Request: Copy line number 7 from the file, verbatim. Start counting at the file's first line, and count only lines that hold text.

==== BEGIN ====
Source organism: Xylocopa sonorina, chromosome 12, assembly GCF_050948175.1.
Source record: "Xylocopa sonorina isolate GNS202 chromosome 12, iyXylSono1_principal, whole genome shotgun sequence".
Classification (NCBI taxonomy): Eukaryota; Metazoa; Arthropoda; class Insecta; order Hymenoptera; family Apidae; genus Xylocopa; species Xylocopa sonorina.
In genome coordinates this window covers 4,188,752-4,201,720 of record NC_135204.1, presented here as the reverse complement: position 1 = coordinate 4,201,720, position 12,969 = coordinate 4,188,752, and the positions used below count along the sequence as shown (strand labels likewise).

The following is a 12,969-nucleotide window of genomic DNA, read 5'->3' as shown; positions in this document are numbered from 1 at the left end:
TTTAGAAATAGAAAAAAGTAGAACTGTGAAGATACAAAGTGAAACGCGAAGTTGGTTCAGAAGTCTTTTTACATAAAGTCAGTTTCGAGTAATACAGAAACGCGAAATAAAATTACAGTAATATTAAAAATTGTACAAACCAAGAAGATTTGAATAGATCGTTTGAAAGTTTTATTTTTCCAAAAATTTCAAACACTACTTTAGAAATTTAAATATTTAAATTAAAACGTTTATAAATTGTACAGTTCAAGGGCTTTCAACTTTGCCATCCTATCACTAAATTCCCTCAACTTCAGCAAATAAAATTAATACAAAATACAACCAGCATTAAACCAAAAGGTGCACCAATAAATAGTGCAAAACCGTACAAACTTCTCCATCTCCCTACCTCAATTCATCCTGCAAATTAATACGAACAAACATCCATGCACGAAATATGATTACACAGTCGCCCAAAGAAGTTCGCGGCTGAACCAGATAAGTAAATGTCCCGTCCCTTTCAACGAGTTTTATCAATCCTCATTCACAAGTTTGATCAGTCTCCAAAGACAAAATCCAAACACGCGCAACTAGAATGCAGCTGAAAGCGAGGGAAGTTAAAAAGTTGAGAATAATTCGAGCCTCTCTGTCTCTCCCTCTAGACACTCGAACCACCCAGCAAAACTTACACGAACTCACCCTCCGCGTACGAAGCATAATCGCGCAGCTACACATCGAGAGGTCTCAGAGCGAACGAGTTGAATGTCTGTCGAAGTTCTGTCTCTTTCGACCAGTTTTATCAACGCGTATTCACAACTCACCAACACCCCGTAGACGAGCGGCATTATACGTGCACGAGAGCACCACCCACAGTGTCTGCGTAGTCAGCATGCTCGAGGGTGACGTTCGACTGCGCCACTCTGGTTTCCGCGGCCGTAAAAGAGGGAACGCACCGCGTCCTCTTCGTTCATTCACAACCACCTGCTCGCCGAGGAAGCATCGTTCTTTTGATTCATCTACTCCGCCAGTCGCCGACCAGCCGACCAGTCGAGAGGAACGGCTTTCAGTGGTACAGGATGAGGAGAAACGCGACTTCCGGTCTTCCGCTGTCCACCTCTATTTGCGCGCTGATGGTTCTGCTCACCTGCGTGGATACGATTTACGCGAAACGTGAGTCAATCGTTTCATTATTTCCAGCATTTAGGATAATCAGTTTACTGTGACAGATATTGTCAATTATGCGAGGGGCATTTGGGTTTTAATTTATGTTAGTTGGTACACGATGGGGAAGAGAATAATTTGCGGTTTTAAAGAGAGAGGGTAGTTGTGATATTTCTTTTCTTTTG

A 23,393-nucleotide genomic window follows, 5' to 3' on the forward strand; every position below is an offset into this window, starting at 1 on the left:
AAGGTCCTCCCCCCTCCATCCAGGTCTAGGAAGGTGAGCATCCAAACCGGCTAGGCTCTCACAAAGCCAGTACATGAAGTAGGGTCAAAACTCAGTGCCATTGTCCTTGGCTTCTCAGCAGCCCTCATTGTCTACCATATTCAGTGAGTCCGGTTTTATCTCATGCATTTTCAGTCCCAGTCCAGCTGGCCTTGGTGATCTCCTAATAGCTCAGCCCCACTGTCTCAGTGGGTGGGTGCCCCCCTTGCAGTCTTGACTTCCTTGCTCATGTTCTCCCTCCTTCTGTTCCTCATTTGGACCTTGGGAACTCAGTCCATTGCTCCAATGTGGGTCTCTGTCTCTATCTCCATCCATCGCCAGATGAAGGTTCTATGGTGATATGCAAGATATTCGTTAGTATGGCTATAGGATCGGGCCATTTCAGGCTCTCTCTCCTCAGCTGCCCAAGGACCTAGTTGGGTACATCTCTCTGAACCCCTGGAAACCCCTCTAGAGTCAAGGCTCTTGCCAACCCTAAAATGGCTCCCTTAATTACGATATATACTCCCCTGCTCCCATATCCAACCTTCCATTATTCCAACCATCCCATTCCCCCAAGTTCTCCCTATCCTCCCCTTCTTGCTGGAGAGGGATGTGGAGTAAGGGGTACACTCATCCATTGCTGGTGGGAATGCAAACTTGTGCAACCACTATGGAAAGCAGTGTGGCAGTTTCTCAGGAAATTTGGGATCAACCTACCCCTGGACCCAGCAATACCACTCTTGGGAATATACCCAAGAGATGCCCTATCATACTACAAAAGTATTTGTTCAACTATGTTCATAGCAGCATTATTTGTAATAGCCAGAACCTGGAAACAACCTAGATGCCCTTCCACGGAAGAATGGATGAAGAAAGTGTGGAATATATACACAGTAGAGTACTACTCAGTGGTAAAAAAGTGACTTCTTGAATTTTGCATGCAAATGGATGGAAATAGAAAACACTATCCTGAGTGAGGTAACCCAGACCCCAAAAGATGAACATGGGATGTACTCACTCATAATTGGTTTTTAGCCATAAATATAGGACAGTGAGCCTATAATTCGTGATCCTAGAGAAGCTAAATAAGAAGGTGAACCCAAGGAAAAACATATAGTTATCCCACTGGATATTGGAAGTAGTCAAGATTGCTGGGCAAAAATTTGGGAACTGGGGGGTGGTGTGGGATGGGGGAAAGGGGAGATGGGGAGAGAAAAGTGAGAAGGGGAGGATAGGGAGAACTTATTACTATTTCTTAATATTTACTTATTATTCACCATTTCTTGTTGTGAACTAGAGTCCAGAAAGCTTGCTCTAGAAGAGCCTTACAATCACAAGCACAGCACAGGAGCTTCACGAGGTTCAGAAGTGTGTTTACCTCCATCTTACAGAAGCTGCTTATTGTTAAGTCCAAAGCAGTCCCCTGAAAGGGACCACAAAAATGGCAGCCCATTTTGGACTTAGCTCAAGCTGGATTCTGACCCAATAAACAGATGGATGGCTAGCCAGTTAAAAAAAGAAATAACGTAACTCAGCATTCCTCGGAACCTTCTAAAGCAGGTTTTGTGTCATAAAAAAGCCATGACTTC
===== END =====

A 23,393-nucleotide genomic window follows, 5' to 3' on the forward strand; every position below is an offset into this window, starting at 1 on the left: